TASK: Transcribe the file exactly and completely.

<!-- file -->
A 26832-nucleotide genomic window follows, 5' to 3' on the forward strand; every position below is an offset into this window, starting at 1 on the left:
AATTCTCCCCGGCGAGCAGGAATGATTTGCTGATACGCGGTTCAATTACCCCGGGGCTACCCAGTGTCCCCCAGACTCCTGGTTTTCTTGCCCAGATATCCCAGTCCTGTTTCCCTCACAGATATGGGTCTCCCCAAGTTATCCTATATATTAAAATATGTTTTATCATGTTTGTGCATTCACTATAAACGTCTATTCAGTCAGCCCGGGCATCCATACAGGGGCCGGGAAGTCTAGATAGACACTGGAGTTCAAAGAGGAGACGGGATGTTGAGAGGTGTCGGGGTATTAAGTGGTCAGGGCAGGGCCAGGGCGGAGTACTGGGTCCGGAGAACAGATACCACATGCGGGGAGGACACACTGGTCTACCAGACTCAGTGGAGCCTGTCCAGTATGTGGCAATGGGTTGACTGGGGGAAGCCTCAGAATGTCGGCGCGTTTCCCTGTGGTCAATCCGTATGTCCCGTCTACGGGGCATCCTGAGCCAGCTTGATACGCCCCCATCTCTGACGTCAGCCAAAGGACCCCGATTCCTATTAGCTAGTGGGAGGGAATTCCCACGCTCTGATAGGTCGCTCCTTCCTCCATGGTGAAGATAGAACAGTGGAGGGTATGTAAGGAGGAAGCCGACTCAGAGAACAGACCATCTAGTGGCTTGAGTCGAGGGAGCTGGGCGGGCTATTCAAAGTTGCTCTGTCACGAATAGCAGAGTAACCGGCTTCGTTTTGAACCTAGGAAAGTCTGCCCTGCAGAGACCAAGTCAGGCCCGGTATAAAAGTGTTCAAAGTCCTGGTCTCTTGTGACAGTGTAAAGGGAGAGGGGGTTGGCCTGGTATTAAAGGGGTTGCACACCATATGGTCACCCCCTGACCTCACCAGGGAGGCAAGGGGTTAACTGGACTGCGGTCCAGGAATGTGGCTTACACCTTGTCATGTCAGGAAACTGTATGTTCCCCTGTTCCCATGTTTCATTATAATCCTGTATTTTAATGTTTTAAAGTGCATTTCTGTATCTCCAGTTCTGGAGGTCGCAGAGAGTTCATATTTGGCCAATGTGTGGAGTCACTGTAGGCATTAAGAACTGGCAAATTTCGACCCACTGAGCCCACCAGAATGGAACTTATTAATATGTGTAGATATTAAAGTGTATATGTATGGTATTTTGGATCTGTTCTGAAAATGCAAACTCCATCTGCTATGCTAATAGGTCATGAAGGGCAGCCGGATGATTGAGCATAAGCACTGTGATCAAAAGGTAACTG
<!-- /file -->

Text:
A 26832-nucleotide genomic window follows, 5' to 3' on the forward strand; every position below is an offset into this window, starting at 1 on the left:
AATTCTCCCCGGCGAGCAGGAATGATTTGCTGATACGCGGTTCAATTACCCCGGGGCTACCCAGTGTCCCCCAGACTCCTGGTTTTCTTGCCCAGATATCCCAGTCCTGTTTCCCTCACAGATATGGGTCTCCCCAAGTTATCCTATATATTAAAATATGTTTTATCATGTTTGTGCATTCACTATAAACGTCTATTCAGTCAGCCCGGGCATCCATACAGGGGCCGGGAAGTCTAGATAGACACTGGAGTTCAAAGAGGAGACGGGATGTTGAGAGGTGTCGGGGTATTAAGTGGTCAGGGCAGGGCCAGGGCGGAGTACTGGGTCCGGAGAACAGATACCACATGCGGGGAGGACACACTGGTCTACCAGACTCAGTGGAGCCTGTCCAGTATGTGGCAATGGGTTGACTGGGGGAAGCCTCAGAATGTCGGCGCGTTTCCCTGTGGTCAATCCGTATGTCCCGTCTACGGGGCATCCTGAGCCAGCTTGATACGCCCCCATCTCTGACGTCAGCCAAAGGACCCCGATTCCTATTAGCTAGTGGGAGGGAATTCCCACGCTCTGATAGGTCGCTCCTTCCTCCATGGTGAAGATAGAACAGTGGAGGGTATGTAAGGAGGAAGCCGACTCAGAGAACAGACCATCTAGTGGCTTGAGTCGAGGGAGCTGGGCGGGCTATTCAAAGTTGCTCTGTCACGAATAGCAGAGTAACCGGCTTCGTTTTGAACCTAGGAAAGTCTGCCCTGCAGAGACCAAGTCAGGCCCGGTATAAAAGTGTTCAAAGTCCTGGTCTCTTGTGACAGTGTAAAGGGAGAGGGGGTTGGCCTGGTATTAAAGGGGTTGCACACCATATGGTCACCCCCTGACCTCACCAGGGAGGCAAGGGGTTAACTGGACTGCGGTCCAGGAATGTGGCTTACACCTTGTCATGTCAGGAAACTGTATGTTCCCCTGTTCCCATGTTTCATTATAATCCTGTATTTTAATGTTTTAAAGTGCATTTCTGTATCTCCAGTTCTGGAGGTCGCAGAGAGTTCATATTTGGCCAATGTGTGGAGTCACTGTAGGCATTAAGAACTGGCAAATTTCGACCCACTGAGCCCACCAGAATGGAACTTATTAATATGTGTAGATATTAAAGTGTATATGTATGGTATTTTGGATCTGTTCTGAAAATGCAAACTCCATCTGCTATGCTAATAGGTCATGAAGGGCAGCCGGATGATTGAGCATAAGCACTGTGATCAAAAGGTAACTG